Soybeans Drop as Rains Set to Help Revive Crops in U.S. Midwest
Soybeans declined to the lowest level in more than a week as rains forecast in parts of the Midwest may help revive parched crops in the largest U.S. growing region. Corn and wheat also fell.
Soybeans for November delivery lost as much as 3.3 percent to $15.7575 a bushel, the lowest price on the Chicago Board of Trade since July 27. They traded at $15.92 at 2:24 p.m. Singapore time.
A few areas in the northwestern parts of the Midwest may see near normal amounts of rainfall in the 10 days from Aug. 3, Telvent DTN Inc. said that day.
“The forecast rains in the U.S. Midwest this week are putting downward pressure on prices,” Toshimitsu Kawanabe, an analyst at broker Central Shoji Co., said by phone from Tokyo today. “Investors are also awaiting the monthly USDA report,” he said, referring to the agricultural supply and demand estimate due on Aug. 10 in Washington.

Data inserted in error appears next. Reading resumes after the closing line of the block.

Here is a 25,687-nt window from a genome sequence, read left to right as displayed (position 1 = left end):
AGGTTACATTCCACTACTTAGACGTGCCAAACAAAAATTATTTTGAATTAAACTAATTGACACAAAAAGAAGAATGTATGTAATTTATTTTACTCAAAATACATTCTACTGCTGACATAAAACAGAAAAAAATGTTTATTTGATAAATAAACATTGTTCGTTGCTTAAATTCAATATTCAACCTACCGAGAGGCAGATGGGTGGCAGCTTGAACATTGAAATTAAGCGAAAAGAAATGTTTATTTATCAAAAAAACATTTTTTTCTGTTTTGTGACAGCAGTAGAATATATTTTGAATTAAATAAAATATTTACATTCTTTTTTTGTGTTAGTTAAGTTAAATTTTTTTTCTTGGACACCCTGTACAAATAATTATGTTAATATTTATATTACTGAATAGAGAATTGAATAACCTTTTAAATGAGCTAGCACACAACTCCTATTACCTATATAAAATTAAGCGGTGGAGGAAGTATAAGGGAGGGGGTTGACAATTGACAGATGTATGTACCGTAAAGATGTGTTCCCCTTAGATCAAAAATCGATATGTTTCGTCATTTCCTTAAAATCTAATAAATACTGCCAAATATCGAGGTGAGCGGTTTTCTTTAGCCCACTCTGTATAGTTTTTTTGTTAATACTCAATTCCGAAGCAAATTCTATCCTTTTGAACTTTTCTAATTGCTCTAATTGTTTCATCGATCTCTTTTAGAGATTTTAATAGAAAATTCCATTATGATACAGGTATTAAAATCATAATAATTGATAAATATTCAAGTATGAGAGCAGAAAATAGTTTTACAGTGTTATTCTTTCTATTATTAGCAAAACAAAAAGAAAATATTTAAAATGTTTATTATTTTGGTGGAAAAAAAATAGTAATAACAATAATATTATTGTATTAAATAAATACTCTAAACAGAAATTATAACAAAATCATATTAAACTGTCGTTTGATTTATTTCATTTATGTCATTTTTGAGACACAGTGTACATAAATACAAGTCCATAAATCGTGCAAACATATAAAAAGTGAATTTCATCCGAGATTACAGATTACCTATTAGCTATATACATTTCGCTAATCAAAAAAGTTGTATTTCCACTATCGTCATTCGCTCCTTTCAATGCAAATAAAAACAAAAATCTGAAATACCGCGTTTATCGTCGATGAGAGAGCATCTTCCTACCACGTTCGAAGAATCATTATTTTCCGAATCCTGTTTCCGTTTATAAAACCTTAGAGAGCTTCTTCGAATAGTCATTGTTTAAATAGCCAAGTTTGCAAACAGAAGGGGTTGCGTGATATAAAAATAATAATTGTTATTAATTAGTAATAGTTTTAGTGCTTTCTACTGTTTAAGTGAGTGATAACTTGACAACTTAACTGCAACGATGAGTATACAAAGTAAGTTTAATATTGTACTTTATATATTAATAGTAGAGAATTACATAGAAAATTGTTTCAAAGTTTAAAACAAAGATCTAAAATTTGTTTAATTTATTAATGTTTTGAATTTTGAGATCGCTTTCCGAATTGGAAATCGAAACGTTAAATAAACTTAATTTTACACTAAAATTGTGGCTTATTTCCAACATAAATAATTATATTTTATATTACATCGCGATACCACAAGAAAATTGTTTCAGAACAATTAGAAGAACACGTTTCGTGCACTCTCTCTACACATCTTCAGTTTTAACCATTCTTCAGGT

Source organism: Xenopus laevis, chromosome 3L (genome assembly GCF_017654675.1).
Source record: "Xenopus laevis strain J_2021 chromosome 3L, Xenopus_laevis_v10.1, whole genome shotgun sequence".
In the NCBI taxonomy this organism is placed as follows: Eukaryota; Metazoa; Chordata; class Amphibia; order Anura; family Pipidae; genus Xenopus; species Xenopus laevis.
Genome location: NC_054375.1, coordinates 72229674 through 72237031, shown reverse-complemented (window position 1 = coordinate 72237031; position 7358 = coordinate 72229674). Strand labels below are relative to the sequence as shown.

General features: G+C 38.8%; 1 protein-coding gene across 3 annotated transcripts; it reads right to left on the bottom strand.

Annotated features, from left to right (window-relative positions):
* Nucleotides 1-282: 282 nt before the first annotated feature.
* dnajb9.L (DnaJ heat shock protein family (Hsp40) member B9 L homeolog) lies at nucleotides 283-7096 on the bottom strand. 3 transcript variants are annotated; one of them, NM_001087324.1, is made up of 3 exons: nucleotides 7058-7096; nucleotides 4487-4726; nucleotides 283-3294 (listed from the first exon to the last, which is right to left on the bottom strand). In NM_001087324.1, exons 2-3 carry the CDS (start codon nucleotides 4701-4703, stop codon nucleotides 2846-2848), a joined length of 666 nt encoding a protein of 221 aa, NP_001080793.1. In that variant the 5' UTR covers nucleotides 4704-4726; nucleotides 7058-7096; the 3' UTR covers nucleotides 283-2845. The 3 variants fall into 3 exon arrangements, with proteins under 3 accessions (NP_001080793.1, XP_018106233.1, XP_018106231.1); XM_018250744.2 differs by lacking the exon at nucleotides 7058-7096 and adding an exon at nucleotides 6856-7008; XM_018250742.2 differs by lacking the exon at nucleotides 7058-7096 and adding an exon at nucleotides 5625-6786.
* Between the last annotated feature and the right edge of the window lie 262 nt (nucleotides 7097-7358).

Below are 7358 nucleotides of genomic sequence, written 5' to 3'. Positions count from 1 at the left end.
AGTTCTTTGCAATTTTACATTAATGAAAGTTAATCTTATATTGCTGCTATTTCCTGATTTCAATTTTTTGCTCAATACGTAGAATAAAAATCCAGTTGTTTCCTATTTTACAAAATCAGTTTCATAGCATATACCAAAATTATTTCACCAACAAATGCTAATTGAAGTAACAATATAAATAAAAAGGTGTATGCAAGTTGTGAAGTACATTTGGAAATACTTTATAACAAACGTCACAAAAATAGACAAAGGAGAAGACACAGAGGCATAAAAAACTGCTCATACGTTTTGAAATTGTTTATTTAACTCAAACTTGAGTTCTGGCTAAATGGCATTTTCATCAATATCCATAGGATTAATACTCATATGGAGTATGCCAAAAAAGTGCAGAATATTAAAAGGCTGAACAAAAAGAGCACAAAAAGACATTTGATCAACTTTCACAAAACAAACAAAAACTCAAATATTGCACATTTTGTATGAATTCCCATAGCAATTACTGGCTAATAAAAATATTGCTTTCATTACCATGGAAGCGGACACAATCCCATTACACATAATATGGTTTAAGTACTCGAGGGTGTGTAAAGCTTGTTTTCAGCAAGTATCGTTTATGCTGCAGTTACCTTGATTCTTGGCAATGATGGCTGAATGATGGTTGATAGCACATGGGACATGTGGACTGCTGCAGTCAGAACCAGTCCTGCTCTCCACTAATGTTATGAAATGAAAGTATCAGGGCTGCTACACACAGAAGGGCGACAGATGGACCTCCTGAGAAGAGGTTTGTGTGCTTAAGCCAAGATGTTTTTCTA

Crushers in China, the world’s largest importer, will actively participate in sales of government stockpiles of soybeans, including the 400,000 metric tons set for auction on Aug. 16, state-researcher Grain.gov.cn said. Processors are turning to the government for cheaper supply, as domestic prices of products crushed from soybeans, including the meal for animal feeds and cooking oil, failed to keep pace with import costs for the raw material, it said.
Imported soybeans cost about 5,300 yuan ($832) a ton, compared with the minimum price of 3,950 yuan a ton set for next week’s auction.
Corn for December delivery slipped as much as 2.3 percent to $7.8925 a bushel in Chicago before trading at $7.985. Wheat for December delivery slid 0.6 percent to $8.98 a bushel.
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